Date of Publication


Document Type


Degree Name

Master of Arts in Teaching (M.A.T.) [in Art]






Figure drawing -- Study and teaching (Secondary)



Physical Description

1 online resource (45 leaves, mounted ill.)


Life drawing presents some of the most difficult problems in the school art program: the difficulty of securing models, the necessity of using only the clothed model, and the resistance of many students to this particular discipline. The students’ confidence in their own drawing abilities is at its nadir during early adolescence, and they become easily discouraged when faced with a live model as a subject. This thesis represents an effort to deal with these problems in a manner suited to the age and maturity level of the students. In order to build their self confidence, basic drawing skills and techniques are emphasized and the work is designed to afford them maximum success. Based on the premise that the quality of student art work will show greater improvement if they enjoy what they are doing, much effort is made to present interesting and challenging projects. Emphasis is shifted away from the figure itself at first, and placed upon the clothing instead. The more difficult aspects of figure drawing are approached gradually as the need arises. The work was designed for secondary and junior high school elective art classes. It was tested on a group of eight grade students on the assumption that most of the problems involved are somewhat magnified at that level. The entire unit involved nine weeks of class work. In some areas the results were successful. The more visually minded students exhibited much improvement in perception and drawing skills. Those less visually minded displayed enthusiasm for several of the projects which had been planned specifically for them, but they generally showed less improvement. Nine weeks proved to be rather a long period of time for such a unit, and enthusiasm lessened somewhat during the last two weeks. It was concluded that although the project generally accomplished its goals, perhaps the goals themselves should be re-evaluated. Few students seemed to sense much relevance in learning to draw the human figure as an end in itself. This experience seemed to suggest that the use of life drawing as a vehicle for the expression of ideas and feelings might provide a wider base of motivation.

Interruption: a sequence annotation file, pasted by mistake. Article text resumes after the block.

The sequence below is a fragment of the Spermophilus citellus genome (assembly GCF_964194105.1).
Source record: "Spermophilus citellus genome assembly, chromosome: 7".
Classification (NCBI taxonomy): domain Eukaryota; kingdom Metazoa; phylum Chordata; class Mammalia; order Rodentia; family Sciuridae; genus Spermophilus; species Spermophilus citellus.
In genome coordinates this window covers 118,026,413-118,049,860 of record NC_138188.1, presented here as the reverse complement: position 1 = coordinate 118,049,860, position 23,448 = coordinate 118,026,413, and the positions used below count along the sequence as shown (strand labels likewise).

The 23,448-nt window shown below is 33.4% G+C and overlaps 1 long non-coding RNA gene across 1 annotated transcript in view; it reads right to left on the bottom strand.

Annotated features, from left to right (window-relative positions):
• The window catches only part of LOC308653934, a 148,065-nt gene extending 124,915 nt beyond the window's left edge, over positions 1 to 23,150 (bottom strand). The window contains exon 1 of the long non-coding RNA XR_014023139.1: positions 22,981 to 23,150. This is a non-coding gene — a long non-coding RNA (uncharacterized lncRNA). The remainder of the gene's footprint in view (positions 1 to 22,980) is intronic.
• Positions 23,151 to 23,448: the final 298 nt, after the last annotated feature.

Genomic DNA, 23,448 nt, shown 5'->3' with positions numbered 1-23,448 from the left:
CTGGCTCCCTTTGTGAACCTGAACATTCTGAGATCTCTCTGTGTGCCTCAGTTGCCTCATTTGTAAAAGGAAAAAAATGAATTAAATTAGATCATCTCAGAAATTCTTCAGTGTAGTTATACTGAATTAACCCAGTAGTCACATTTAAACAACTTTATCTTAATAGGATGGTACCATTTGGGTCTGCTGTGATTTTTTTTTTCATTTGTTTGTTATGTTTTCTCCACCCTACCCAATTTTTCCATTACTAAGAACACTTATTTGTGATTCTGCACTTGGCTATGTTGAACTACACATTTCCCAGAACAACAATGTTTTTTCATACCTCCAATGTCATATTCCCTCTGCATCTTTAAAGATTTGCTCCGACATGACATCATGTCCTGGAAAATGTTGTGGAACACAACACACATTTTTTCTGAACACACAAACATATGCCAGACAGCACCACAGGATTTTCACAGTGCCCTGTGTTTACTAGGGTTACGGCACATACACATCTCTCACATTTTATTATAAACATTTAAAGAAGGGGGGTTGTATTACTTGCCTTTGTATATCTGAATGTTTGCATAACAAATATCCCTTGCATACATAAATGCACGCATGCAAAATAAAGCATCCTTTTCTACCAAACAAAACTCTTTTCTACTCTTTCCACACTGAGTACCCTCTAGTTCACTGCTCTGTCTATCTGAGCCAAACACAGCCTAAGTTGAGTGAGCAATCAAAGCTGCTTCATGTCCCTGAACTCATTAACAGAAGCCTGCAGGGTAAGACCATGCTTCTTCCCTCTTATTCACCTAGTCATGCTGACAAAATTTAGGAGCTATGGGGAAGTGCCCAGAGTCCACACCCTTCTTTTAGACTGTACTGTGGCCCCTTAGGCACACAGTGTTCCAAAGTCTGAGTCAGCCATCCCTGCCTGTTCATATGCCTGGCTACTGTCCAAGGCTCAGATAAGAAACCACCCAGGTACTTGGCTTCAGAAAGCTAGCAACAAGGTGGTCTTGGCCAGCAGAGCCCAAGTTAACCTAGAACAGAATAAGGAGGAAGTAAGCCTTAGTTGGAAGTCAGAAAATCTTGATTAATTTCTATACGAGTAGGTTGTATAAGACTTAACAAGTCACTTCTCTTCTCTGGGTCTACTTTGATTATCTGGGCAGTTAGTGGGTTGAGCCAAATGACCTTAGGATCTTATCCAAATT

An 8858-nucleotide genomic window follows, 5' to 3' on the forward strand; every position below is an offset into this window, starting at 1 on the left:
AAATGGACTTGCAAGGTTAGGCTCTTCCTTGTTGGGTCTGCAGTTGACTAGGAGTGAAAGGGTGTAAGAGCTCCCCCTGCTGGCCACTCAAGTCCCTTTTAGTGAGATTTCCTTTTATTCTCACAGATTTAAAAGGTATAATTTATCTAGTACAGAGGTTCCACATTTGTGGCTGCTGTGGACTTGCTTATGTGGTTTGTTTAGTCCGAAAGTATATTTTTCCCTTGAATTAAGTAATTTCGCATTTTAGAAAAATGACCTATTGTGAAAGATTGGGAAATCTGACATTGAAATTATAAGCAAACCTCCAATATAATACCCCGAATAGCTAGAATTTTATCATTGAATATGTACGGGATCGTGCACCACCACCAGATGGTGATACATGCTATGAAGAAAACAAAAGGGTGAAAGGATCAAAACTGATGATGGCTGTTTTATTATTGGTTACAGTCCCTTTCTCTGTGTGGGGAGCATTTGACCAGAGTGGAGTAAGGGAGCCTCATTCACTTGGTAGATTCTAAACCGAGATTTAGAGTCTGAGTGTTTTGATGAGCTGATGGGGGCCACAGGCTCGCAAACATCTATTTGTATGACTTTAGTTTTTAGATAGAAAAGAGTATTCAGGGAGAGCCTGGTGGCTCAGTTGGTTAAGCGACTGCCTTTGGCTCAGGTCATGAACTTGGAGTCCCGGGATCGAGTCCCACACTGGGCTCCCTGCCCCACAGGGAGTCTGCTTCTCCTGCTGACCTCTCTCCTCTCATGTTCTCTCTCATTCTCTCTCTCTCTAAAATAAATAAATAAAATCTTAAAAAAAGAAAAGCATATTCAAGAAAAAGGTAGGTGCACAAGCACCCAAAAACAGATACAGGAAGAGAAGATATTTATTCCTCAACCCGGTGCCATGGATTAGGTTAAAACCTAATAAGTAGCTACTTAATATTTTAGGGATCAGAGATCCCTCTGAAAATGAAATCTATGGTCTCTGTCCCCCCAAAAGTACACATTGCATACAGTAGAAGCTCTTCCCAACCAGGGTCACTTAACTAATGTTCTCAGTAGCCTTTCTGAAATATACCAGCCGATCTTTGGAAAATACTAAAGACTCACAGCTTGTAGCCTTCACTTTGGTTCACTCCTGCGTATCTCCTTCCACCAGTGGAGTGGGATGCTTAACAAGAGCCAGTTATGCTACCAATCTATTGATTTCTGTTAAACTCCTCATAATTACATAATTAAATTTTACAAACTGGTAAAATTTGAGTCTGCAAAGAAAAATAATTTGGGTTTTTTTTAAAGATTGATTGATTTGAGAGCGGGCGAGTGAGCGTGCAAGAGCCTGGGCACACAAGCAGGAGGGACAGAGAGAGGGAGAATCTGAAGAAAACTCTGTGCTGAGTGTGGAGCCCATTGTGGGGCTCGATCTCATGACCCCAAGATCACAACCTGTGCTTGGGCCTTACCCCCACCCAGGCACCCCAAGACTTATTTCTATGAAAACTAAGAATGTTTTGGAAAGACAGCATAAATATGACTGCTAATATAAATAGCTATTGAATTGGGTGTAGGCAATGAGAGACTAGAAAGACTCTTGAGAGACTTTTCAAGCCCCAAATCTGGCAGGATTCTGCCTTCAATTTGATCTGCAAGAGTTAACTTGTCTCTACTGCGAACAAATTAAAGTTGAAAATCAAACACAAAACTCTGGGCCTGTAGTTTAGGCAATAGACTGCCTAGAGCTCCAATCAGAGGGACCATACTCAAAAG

In Copyright. URI: This Item is protected by copyright and/or related rights. You are free to use this Item in any way that is permitted by the copyright and related rights legislation that applies to your use. For other uses you need to obtain permission from the rights-holder(s).


Portland State University. Dept. of Art

Persistent Identifier